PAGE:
Tacit Knowledge of Improvising Communities [2014-2016]

The research project ›Improvising Knowledge‹ is an interdisciplinary project between musicology, pedagogy and sociology and investigates the emergence of knowledge and the organisation of learning in musical improvisation. The project also aims to develop methods of practice-based, empirical research on knowledge construction in musical practices. The focus is not on the individual knowledge of isolated subjects, but on the social knowledge of learning groups, i.e. the knowledge of communities of musical practice. The research interest is focused on the development of aesthetic criteria and value standards in group improvisation as well as on the competence to implement these criteria into joint playing.

In its first phase, the project explores improvisational learning practices in an institutionalized context. As part of a pilot study, two successive longitudinal studies will be carried out at music pedagogical institutes of German-speaking universities for comparative purposes. The principal form of investigation is the qualitative experiment: Within the framework of improvisational workshops, student ensembles alternate between phases of guided and independent artistic learning. The students’ musical working process is videographically documented and researched through interviews. The aim of these studies, in which teachers and learners of music and music pedagogy participate, is to compare two fundamentally different forms of learning: learning initiated by others, i.e. organised by a teacher, on the one hand, and self-initiated learning, i.e. organised by the learners themselves, on the other.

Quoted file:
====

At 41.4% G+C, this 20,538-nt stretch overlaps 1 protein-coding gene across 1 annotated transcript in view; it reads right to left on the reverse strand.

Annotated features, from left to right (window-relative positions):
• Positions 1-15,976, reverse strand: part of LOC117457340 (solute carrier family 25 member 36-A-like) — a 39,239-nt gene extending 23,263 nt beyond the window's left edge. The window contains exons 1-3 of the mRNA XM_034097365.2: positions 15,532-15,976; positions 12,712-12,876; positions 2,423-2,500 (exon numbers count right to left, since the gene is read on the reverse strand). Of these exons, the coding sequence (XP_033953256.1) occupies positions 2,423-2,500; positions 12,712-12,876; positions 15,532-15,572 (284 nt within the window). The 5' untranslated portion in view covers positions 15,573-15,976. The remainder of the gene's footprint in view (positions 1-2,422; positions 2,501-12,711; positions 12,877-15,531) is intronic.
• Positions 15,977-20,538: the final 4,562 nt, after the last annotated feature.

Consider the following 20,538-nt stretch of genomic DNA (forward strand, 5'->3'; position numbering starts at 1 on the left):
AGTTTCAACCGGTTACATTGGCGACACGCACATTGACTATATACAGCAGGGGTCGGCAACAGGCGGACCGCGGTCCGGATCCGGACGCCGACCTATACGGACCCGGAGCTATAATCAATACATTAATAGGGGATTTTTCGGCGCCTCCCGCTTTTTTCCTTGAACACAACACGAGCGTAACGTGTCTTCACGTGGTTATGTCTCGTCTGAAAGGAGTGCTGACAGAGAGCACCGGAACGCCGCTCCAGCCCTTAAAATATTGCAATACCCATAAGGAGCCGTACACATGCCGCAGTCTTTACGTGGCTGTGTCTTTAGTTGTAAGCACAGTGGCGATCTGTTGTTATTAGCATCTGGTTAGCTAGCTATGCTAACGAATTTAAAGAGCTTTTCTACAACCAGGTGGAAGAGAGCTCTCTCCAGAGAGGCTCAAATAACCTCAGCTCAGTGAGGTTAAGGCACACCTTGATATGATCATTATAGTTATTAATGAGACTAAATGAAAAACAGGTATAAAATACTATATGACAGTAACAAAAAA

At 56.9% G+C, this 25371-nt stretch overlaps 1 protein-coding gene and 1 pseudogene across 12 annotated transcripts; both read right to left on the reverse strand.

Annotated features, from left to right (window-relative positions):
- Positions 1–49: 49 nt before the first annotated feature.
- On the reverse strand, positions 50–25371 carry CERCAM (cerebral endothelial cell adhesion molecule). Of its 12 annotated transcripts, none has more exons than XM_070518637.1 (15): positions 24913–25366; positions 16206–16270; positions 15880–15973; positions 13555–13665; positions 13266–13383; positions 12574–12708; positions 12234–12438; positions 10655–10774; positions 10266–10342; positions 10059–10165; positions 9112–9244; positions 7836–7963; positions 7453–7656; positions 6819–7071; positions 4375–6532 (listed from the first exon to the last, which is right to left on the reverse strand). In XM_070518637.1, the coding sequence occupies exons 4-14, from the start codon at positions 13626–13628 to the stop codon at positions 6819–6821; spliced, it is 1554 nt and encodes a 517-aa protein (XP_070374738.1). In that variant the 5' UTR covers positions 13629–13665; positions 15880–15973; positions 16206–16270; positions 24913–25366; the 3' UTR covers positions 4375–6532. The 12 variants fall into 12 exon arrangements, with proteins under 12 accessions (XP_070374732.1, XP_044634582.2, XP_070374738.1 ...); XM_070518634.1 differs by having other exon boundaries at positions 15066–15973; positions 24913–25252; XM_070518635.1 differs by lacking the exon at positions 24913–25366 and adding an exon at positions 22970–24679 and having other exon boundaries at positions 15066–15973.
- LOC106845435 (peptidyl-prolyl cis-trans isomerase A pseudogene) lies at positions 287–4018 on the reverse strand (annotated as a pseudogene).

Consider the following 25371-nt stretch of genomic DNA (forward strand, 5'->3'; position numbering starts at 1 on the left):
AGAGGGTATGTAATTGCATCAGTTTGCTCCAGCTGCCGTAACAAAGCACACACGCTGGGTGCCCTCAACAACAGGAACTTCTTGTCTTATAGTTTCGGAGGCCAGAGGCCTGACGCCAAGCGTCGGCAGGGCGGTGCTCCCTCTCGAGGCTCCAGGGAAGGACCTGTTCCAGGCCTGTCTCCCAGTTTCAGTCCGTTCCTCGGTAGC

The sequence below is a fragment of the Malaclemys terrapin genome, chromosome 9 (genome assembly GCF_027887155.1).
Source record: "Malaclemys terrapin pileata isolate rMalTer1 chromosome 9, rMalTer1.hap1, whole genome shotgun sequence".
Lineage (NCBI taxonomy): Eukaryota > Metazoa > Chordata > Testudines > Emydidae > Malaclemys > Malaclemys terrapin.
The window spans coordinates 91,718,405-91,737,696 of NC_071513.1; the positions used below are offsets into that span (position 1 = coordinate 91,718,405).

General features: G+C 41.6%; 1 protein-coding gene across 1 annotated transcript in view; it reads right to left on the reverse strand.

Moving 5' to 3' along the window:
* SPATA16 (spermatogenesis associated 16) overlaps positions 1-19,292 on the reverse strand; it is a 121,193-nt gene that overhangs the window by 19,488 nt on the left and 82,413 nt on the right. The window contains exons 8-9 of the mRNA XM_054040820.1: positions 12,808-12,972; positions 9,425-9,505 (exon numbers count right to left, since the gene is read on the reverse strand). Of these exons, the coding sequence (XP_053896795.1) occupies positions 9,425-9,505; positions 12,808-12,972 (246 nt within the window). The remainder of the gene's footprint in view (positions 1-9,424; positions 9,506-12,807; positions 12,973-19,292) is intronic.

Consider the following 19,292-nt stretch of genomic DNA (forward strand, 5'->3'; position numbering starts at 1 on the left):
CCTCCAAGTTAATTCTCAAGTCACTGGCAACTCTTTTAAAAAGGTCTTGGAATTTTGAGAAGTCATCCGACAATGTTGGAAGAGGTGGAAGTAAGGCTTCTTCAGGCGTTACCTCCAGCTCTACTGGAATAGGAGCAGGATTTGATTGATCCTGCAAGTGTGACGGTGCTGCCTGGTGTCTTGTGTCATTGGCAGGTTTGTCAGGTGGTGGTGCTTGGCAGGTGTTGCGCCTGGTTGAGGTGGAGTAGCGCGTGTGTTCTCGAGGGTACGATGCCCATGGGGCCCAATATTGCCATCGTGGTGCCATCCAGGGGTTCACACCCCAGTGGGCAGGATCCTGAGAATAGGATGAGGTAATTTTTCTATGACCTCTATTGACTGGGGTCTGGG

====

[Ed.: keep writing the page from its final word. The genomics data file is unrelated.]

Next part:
The second phase of the project investigates informal, autodidactic learning processes of improvising musicians outside academic or institutionalised contexts. Using the methods tested in the first work phase, the strategies and tactics of ‘wild learning’ of self-organized scenes and practice communities of improvisation will be documented and researched in a combination of field experiments and focused ethnography.

Improvisation as transcultural practice?

A major challenge for musicology and music pedagogy informed by cultural studies and sociology is the question of research into musical improvisation from a transcultural perspective: On the one hand, there is the problem of generalising specific concepts of improvisation, whether they are influenced by European or Afro-American art. The main obstacle here is the still widespread application of supposedly universal categories such as spontaneity, unforeseeability, eventfulness, etc. to a multitude of global music cultures and practices, the specifics of which cannot be adequately described either by these concepts or by a difference between improvisation and composition. On the other hand, it cannot be denied that musical improvisation – understood not as an art form but as a method – developed a considerable dynamic of transcultural translation processes over the course of the 20th century. Against this background, the question of the knowledge of improvisation is combined with the concern to understand and explore concepts and practices of improvisation as scenarios of negotiation and questioning of cultural difference.

Matthias Haenisch
Marc Godau
Barbara Reschke
Anne Schuster
Theresa Schlegel
Ronny Zimmermann

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